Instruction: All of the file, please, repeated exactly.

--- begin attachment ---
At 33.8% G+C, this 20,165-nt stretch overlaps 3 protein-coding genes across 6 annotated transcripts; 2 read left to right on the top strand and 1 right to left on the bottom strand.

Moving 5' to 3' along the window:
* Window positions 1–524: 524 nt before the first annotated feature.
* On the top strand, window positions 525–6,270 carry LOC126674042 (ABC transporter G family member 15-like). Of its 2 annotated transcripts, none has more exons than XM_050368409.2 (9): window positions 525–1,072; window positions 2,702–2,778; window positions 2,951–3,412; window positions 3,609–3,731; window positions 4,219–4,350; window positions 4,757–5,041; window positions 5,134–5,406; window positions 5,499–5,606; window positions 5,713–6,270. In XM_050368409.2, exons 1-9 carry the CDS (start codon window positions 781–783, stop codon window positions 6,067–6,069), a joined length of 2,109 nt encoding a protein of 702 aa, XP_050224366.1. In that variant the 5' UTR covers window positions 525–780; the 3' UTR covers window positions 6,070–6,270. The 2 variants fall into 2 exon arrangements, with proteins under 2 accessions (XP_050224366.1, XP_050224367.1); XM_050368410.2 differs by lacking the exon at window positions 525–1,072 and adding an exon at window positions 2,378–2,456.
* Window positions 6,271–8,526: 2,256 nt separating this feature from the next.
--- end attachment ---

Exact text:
At 33.8% G+C, this 20,165-nt stretch overlaps 3 protein-coding genes across 6 annotated transcripts; 2 read left to right on the top strand and 1 right to left on the bottom strand.

Moving 5' to 3' along the window:
* Window positions 1–524: 524 nt before the first annotated feature.
* On the top strand, window positions 525–6,270 carry LOC126674042 (ABC transporter G family member 15-like). Of its 2 annotated transcripts, none has more exons than XM_050368409.2 (9): window positions 525–1,072; window positions 2,702–2,778; window positions 2,951–3,412; window positions 3,609–3,731; window positions 4,219–4,350; window positions 4,757–5,041; window positions 5,134–5,406; window positions 5,499–5,606; window positions 5,713–6,270. In XM_050368409.2, exons 1-9 carry the CDS (start codon window positions 781–783, stop codon window positions 6,067–6,069), a joined length of 2,109 nt encoding a protein of 702 aa, XP_050224366.1. In that variant the 5' UTR covers window positions 525–780; the 3' UTR covers window positions 6,070–6,270. The 2 variants fall into 2 exon arrangements, with proteins under 2 accessions (XP_050224366.1, XP_050224367.1); XM_050368410.2 differs by lacking the exon at window positions 525–1,072 and adding an exon at window positions 2,378–2,456.
* Window positions 6,271–8,526: 2,256 nt separating this feature from the next.